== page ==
The 1% risk rule is a strategy employed when a trader uses a stop-loss on each trade equivalent to the maximum value of 1% of the account. The 1% risk rule helps limit the risk of each trade and protects against significant declines during unfavorable trades. For instance, if a trader has $100 in their account, they won’t risk more than $1 capital on a single transaction. Thus, a trader would need to lose 100 trades successively to wipe out their account, significantly bringing down the risk of liquidation. The rule can be tweaked based on the account size, prevailing volatility, and the level of comfort and experience displayed by the trade. The rule of thumb to trade volatile assets is to risk 1-5% of capital.
Identifying key price support and resistance levels, as well as mapping out trades ahead of time, is key to mitigating liquidation risk over the long term. An exit strategy implies that a trader understands the risk-to-reward ratio of the position initiated while setting targets to take profits at key levels. There are several exit strategies, including dollar-cost average, exiting based on achieving price targets, and the percentage returns estimated ahead of the trade.
While using leverage can help significantly boost returns, it can also equally lead to large losses. Using the right amount of leverage can help you stay in control of your trades. As seen in the above example, a large level of leverage can harm a trader even when a minor price change happens. As a result, utilizing less leverage can help a trader navigate a turbulent cryptocurrency market more smoothly and securely.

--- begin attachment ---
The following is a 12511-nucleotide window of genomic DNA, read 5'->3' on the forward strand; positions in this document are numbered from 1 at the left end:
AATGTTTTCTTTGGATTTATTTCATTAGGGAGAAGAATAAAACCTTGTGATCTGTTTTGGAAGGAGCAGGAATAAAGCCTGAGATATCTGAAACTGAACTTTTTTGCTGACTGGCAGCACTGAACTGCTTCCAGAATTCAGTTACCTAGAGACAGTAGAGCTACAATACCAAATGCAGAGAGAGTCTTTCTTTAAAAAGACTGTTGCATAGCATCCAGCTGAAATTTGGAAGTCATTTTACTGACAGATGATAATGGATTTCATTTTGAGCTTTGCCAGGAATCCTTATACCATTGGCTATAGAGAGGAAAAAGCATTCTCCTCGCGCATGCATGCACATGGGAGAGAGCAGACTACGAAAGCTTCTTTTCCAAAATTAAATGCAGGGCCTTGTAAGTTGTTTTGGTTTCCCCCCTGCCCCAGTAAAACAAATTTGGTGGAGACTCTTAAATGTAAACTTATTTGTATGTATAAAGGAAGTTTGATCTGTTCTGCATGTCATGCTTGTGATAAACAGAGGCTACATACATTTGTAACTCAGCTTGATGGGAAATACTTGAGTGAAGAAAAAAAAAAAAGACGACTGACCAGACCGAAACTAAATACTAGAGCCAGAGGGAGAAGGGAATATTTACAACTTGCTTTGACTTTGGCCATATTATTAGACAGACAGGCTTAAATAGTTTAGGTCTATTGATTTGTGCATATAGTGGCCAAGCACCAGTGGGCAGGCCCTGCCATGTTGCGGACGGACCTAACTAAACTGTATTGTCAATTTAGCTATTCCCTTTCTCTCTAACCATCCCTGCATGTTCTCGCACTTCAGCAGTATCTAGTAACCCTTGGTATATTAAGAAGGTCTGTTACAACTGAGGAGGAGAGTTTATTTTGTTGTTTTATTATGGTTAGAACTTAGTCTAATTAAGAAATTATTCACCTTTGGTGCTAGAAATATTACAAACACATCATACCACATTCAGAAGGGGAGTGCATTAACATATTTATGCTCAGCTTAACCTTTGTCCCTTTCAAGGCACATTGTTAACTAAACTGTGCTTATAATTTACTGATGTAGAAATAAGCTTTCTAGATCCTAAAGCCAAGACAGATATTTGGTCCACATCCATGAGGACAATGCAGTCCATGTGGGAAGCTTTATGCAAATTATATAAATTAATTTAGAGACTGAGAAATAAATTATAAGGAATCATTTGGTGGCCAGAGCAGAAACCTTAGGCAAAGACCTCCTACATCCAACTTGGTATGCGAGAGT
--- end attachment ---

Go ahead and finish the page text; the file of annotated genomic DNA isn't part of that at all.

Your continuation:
Overtrading happens when a trader has too many open positions or is ready to risk a disproportionate amount of cash on a single deal.,  This puts their whole portfolio in danger. New traders are especially prone to overtrading by letting their emotions get the better of them. To avoid accumulating devastating losses, traders need to prudently manage their capital and manage the cumulative risk of the portfolio (the sum of risk on all active trades in the account).
Trading cryptocurrency derivatives can be highly lucrative, especially considering the high leverage that it tends to provide. However, traders can also suffer significant losses and risk seeing their portfolio liquidated.
Liquidity risk is when an asset cannot be converted into cash quickly enough without incurring a loss due to a lack of interest in this said asset. Something that commonly happens during large price actions that provoke liquidations.
The simplest way to manage liquidity risk is to have enough cash/liquid assets on hand to pay short-term debt obligations.
An investor can hedge liquidity risk by attaining more assets that can generate cash flow independent of a risky asset’s price movements. A diversified portfolio.
The main risk of a liquidity pool is the dreaded impermanent loss. It is a temporary loss of tokens when providing liquidity in a pool during price action between two AMM assets as opposed to simply holding the assets in a wallet. The loss becomes permanent when the assets are withdrawn from the liquidity pool.